Chapter 3 covers bank intervention procedures. The primary goal of bank intervention is to control and inventory the assets of the bank, prepare a final balance sheet and, as applicable, compensate insured depositors. A bank intervention team should be prepared to accomplish functional duties such as security, cash operations, assets, deposit operations, facilities, information technology, and legal matters. Depending on the number of branches, branch teams must be prepared to perform the same functions at each branch. The supervisory authority and the deposit insurance agency (DIA) must work in partnership to accomplish these goals. Supervisory authority personnel are responsible for the inventory and control of assets, whereas the DIA is responsible for making repayment to insured depositors.
Chapter 4 looks at conservatorship operations. If the supervisory authority believes there is a chance to rehabilitate the bank, then it may appoint a conservator to accomplish this objective. The conservator appointed should thus have management control over the institution, with powers that replace those of shareholders, the board of directors, and senior management. The conservator should be given a specific time frame in which to thoroughly analyze the bank’s condition and prepare a resolution plan, if feasible, or its liquidation. To maintain confidence in the banking system during conservatorship, the bank should remain open to allow depositors access to their funds. Conservatorship functions should be limited (e.g., there should be no new lending) and focus on cost-saving measures and asset collection.
Chapter 5 covers various bank resolution alternatives along with methods for marketing a problem bank via a purchase and assumption (P&A) agreement. To promote public confidence, providing prompt repayment to insured depositors is paramount in a failed bank situation. To this end, the supervisory authority or conservator should work with the DIA to market the bank via a P&A whereby another bank would purchase certain assets and assume certain liabilities of the bank. Failing that, the receiver should attempt to arrange for another bank to act as paying agent for the DIA to compensate insured depositors. In some countries, depending on the competitive environment, banks may bid for the right to assume the deposits because it is an inexpensive method of increasing market share. In other countries, the DIA or supervisory authority may have to pay a bank a fee to act as paying agent. Problem bank resolution alternatives may be limited in countries without special bank insolvency regimes.
Chapter 6 looks at the operations and administrative procedures for bank liquidation or receivership and discusses liquidation office structures. Functions that relate to depositor and creditor claims, settlements, legal, management information systems, audit, and other administrative matters are covered.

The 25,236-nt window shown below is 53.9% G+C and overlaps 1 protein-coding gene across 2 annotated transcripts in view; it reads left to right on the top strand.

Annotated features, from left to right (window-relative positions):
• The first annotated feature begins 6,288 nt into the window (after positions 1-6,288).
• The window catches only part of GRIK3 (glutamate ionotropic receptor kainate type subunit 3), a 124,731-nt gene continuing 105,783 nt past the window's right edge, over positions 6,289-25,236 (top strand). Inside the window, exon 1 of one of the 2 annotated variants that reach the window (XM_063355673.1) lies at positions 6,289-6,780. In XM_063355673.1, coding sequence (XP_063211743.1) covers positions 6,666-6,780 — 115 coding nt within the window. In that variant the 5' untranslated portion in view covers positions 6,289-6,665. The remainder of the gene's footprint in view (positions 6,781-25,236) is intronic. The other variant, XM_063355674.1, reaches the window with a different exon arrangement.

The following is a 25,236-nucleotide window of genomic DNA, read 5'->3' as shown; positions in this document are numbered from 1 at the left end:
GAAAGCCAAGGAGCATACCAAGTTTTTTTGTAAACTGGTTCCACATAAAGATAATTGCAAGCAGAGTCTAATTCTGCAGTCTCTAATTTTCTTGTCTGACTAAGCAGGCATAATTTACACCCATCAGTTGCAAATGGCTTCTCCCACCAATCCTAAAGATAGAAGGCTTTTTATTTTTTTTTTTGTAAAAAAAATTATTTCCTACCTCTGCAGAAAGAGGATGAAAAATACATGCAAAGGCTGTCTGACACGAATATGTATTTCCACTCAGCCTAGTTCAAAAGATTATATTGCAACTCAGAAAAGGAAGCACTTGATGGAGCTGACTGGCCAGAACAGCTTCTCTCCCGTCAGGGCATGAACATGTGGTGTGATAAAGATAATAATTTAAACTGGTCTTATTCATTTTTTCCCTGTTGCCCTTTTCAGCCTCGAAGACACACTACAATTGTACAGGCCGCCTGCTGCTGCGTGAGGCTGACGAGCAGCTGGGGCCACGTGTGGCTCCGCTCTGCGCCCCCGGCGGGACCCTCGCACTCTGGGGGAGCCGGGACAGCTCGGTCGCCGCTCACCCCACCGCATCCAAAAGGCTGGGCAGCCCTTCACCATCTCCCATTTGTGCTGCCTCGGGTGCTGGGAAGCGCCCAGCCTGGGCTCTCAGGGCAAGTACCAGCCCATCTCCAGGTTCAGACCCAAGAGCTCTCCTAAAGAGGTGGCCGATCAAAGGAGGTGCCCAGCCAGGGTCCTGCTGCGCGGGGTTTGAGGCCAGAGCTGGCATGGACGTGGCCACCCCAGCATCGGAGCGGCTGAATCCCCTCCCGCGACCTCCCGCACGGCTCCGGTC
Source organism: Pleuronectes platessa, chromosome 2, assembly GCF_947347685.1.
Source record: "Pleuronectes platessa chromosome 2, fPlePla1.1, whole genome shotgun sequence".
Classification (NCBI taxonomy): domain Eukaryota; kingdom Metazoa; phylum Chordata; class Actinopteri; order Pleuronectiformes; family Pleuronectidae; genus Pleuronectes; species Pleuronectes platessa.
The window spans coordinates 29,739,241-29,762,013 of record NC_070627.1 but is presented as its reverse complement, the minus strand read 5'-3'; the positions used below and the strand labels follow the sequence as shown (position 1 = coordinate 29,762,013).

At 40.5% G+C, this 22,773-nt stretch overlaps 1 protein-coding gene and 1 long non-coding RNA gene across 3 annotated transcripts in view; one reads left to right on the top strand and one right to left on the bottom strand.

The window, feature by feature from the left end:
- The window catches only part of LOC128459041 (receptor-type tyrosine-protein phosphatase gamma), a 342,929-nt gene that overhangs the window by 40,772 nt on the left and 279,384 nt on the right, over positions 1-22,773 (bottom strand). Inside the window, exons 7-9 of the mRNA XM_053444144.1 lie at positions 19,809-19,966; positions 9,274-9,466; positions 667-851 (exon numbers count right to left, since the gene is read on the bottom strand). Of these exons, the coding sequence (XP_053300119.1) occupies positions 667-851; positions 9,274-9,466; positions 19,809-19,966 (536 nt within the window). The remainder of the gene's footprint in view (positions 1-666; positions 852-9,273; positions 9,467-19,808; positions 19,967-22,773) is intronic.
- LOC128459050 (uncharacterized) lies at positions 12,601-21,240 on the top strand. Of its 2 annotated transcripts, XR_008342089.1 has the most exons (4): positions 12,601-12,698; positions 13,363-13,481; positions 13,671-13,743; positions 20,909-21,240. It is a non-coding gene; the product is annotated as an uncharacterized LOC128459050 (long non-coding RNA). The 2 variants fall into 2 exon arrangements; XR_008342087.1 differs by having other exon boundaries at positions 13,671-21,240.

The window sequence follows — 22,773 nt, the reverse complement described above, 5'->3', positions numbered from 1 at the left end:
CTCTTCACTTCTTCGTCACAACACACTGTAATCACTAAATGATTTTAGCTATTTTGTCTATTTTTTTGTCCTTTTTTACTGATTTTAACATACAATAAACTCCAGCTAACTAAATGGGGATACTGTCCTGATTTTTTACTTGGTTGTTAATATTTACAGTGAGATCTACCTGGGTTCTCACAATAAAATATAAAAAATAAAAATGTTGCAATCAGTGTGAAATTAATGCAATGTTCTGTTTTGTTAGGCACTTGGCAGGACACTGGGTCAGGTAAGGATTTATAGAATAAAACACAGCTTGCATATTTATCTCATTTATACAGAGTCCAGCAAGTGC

Chapter 7 discusses asset management and disposition. A receiver should responsibly liquidate a failed bank’s assets with the goal of maximizing recovery to uninsured depositors and creditors of the receivership, using present value concepts in asset sales and collections. Standardized procedures are presented that deal with asset liquidation, including delegations of authority, case memorandum systems (i.e., a decision-making system), and reporting and filing systems.
It should be noted that this book is not about bank restructuring, which, while sometimes effective in stabilizing a banking system during a systemic crisis, is one of the least effective problem bank resolution methods during “normal” times. Throughout the decline of the bank into problem status, shareholders and senior managers have ample opportunity to reorganize (and/or recapitalize) the bank. The fact that they do not, despite shareholders presumably motivated by the potential loss of their investment, is an indication that new capital, not just restructuring, is required. When new capital is not forthcoming, it is an indication that the expected return was not sufficient to attract private equity investors.
In addition, bank restructuring, with continued participation of shareholders and senior management, does not solve the typical underlying problems at the institutions—abusive insider transactions and illiquidity. The problems (losses) are usually much greater than initially expected, and the anticipated turnaround is more difficult to pull off. Avoiding a complicated, drawn-out restructuring plan with a doubtful outcome in favor of a quick resolution of the problem bank will curtail the losses and allow a more accurate approximation of the cost of resolution.